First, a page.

Somehow, I feel that 14.5 million residents, 60,000 of which make a living out of Second Life, and at least with 100,000 active participants in the economy, couldn’t care less. For them, SL is an immersive experience, but they don’t care if it’s a “second life”, an extension of the first, or pure entertainment. They make Second Life a living world, with its own economy, a contiguous landscape, and a sense that we all are in the same environment together. Are they all wrong?
Apparently even Microsoft thinks they’re not. In fact, Microsoft just found out that they can engage the community (in their case, MS’s own developer community) inside Second Life and make the events well-attended and interesting for them, for a fraction of the cost. For us SL veterans, those aren’t news. The important thing is that Microsoft certainly has the ability, the technology, the developers, the resources, and the money to launch their own closed-content, restricted-access virtual world. So does IBM. And to an extent, that’s what Sun’s also doing with Wonderland running over Project Darkstar. So why is Microsoft in SL? One would expect that Microsoft, Queen of Closed Content (remember MSN in 1995?), would surely be the first to shun the open-minded quality of SL and launch their own, ActiveX-oh-it-runs-only-in-IE7-under-Vista-sorry-about-that virtual world?
But they don’t.
One would also expect that colleges and universities would just continue to work with OpenCroquet or any other academic-sprouted virtual world environment. After all, the complains about educators in SL are endless: from complains about their lack of powerful enough hardware to run SL, to the inability to go through their campus firewalls (and sometimes the problem of registering too many avatars behind the single IP of the campus router before SL limits the number of accounts coming from the same address), and the age problem, which excludes K-12 students to work together with their teachers on the same grid, and, more recently, the lack of proper HTML support on a prim (unlike all other VW technologies) to allow shared whiteboards and collaborative textual content on the classroom. Also, the cost of renting enough land for their projects is sometimes too high for the poor universities without enough resources or funding.
So why don’t they use any other, free technology?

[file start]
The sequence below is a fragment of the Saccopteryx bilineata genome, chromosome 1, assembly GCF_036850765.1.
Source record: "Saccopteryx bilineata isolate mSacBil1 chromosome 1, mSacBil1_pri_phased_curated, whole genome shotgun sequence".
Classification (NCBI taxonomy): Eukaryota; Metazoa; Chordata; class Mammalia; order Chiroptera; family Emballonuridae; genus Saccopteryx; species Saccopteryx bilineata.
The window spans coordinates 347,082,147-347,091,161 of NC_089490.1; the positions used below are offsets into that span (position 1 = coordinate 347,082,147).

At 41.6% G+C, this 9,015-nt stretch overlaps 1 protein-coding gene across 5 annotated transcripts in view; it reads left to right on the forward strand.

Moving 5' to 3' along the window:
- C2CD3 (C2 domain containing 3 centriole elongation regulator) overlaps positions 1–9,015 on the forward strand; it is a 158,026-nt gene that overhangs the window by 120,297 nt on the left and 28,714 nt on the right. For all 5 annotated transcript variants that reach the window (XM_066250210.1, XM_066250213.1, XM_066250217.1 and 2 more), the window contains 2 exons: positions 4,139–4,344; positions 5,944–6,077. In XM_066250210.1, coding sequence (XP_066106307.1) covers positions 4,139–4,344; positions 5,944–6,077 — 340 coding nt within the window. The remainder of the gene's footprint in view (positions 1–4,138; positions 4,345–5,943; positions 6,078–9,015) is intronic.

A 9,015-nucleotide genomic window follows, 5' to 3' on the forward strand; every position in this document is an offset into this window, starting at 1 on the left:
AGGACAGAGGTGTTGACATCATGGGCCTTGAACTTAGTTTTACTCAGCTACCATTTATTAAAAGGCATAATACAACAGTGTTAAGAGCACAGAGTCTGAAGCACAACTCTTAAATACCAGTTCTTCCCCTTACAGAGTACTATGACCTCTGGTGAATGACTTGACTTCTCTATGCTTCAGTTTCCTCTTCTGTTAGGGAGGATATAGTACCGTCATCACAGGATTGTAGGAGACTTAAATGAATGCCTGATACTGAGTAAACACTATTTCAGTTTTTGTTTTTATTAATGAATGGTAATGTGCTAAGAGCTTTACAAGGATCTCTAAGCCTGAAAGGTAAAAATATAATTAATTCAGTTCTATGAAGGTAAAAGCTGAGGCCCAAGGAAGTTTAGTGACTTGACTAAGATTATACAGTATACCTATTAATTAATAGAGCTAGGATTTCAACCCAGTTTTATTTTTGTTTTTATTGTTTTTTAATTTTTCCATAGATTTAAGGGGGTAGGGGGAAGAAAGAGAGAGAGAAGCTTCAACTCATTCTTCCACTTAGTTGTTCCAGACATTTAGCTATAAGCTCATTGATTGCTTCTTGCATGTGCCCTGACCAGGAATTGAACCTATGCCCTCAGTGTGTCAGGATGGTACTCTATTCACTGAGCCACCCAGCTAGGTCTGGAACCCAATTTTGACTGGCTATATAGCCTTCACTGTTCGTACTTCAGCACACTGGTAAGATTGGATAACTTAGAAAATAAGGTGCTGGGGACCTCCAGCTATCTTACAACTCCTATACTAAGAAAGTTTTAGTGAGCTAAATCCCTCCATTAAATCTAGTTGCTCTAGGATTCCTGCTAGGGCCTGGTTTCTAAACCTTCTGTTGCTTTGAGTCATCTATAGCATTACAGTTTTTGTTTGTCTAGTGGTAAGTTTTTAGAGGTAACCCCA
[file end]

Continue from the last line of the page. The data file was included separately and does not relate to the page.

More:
Digital content creators have long lived from selling their content on popular artist’s communities like Renderosity. None of these sites are closed — they grow and grow, although their content has little use outside their community. Instead, these days, many are simply developing for Second Life. For the end user, the cost of a digital item done in SL is even slightly lower than what is being sold on those sites. But the difference is the amount of sales that you can manage in SL! Unlike the specialist sites, all residents in SL are avid consumers of digital content, and a fraction is even prepared to pay a bit for having good quality products. So SL managed to engage the mainstream users into consuming digital content.
Now, all these designers are a vast pool of labour that can be tapped for any other virtual world. Why don’t the other virtual world creators understand this, and instead, close the doors to user-generated content? Even Apple opened up their iPhone platform for third-party developers. Twitter’s not dead yet because, unlike Plurk, they have released an API and allow others to integrate with their (mostly broken) technology. The whole world is interfacing Jabber/Gtalk with Facebook with OpenSocial with OpenID; APIs are released every day for the most incredible products; we get widgets and applets to draw data from some sites and place it in others. The “interconnection mantra” that started long ago with RSS feeds (and probably even before that) dominates the market, as all vendors of web-based social environments attract programmers, developers, designers, and digital artists to create things that interact with their own products. “Mashup” is the meme of this decade.
So why do those virtual world start-ups insist on closed content, proprietary technology, and no way to allow interconnection with other tools or third-party content?